Takeaway: Woman has an incredibly developed sound that mixes elements of minimalist electronic with a orchestral components, highlighted by the incredible vocal performance. The album is extremely well produced and mature. For a debut album, it is a sensational effort. Dim the lights, open a bottle of wine and enjoy this album.

~Kevin Raos


The Cave SingersNaomi

2.5-BamsTop Tracks:
“Have to Pretend”
“Shine”
“Northern Lights”

Album Highlights: The Cave Singers present a lighter, spring time soundtrack on their 4th album Naomi. The addition of Morgan Henderson on bass/flute (Fleet Foxes, Blood Brothers) and producer Phil Ex (Fleet Foxes, The Shins, Modest Mouse) allows the northwestern folk quartet to stick to their simple yet original and audible recipe while dabbling in some new territories. Front man Pete Quirk also sings in tune…on purpose, throughout the entire album! We can thank Ex for that suggestion.

Album Lowlight: Naomi lacks a certain flow that 2007’s Invitation Songs and 2009’s Welcome Joy possess. “Easy Way” ventures into a generic cookie cutter rock song that pushes Quirk to stressful, at times uncomfortable harmonies.

Takeaway: Fans that are looking for the same dish that The Cave Singers have been delivering will surely be satisfied. The fuller sound and additional band member definitely works in favor for the band. Still, The Cave Singers use the same, simple rifts with very little key chord progression, relying heavily on lyrical melodies. Don’t expect the same foot stomping, glass shattering sensation that “Dancing In Our Graves” delivers. This album will be great for sunny spring time mornings.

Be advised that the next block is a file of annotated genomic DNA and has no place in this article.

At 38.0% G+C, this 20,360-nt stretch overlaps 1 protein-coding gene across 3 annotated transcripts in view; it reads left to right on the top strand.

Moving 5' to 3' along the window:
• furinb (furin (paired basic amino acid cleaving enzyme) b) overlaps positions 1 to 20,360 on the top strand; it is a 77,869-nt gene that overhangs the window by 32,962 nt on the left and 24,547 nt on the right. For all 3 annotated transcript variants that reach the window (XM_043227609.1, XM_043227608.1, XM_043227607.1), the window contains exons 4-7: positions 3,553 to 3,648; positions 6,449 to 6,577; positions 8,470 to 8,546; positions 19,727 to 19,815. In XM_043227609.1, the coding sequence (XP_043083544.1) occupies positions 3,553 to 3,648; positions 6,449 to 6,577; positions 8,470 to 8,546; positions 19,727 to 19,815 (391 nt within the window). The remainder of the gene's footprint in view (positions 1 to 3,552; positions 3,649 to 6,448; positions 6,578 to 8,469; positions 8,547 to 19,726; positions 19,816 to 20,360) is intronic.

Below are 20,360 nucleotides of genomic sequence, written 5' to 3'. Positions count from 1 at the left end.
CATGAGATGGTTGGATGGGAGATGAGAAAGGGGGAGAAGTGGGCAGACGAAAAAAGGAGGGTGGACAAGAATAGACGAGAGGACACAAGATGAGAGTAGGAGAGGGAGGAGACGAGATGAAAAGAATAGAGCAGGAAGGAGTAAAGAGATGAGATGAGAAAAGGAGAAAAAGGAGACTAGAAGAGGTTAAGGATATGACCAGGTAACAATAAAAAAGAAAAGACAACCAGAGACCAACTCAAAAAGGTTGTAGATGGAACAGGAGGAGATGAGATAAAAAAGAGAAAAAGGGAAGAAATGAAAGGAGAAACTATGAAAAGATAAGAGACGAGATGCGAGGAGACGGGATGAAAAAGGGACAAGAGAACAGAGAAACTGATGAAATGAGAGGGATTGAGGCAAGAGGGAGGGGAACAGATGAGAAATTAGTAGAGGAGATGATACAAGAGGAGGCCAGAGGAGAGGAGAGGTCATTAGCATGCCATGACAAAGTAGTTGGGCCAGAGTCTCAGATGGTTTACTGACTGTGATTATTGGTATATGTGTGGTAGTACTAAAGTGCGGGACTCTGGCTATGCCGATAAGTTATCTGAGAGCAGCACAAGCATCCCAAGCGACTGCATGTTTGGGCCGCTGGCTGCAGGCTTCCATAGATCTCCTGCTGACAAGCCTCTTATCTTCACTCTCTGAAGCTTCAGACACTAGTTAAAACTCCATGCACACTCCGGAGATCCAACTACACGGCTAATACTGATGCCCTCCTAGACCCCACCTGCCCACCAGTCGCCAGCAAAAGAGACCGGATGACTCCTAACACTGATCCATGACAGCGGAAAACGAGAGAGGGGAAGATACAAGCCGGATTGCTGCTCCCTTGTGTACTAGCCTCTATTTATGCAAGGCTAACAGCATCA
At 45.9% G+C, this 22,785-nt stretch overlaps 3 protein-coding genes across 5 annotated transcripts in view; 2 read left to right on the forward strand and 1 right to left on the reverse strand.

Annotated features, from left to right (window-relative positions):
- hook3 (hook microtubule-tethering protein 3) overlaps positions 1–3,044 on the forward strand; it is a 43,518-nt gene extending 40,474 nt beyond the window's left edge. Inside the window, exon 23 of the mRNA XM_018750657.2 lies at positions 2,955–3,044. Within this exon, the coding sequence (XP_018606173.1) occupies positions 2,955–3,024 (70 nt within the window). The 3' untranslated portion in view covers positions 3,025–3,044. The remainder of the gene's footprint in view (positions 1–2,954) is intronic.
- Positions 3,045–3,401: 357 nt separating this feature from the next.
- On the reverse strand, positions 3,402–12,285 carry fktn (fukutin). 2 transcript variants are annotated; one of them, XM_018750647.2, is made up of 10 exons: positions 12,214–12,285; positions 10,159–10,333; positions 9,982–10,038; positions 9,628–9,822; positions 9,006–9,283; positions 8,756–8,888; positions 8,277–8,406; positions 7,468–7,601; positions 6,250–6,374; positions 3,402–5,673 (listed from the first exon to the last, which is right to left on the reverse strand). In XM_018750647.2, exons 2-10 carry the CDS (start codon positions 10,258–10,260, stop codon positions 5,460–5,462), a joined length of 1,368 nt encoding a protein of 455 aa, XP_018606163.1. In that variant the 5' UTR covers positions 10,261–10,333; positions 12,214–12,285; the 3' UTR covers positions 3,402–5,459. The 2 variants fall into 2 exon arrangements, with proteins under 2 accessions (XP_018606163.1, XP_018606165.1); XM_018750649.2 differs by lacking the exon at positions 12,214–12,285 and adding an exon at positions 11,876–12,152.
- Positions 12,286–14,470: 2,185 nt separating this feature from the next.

~Sam Heller


Blue HawaiiUntogether

2.5-BamsTop Tracks:
“Yours to Keep”
“Try to Be”
“Sweet Tooth”

Album Highlights: Divided into two separate installments, “In Two” highlight’s the dual nature of this album’s artistic influences and conception. Cowan and Preston are both able to communicate their individual spin on the track in an extended jam, mixed perfectly through electronic dance-style cohesion.

Album Lowlight: Although tight on the mixing and an impressive execution of skill, “Sierra Lift” would have been better without as much editing. Standell-Preston’s vocals are excessively staggered and nearly indecipherable due to the choppiness of the track. The effect audibly is interesting, but becomes exhausting throughout the song’s duration, and album in general.

Takeaway: “Try to Be” is the best representation of what Untogether is aiming to achieve both in sound quality and songwriting. Blue Hawaii, a duo of Raphaelle Standell-Preston and Alexander Cowan, recorded Untogether with the intention to explore deviating genres and the audible patterns that lie between them. “Try to Be” showcases the natural symbiosis of their co-writing capabilities.

~Molly Kish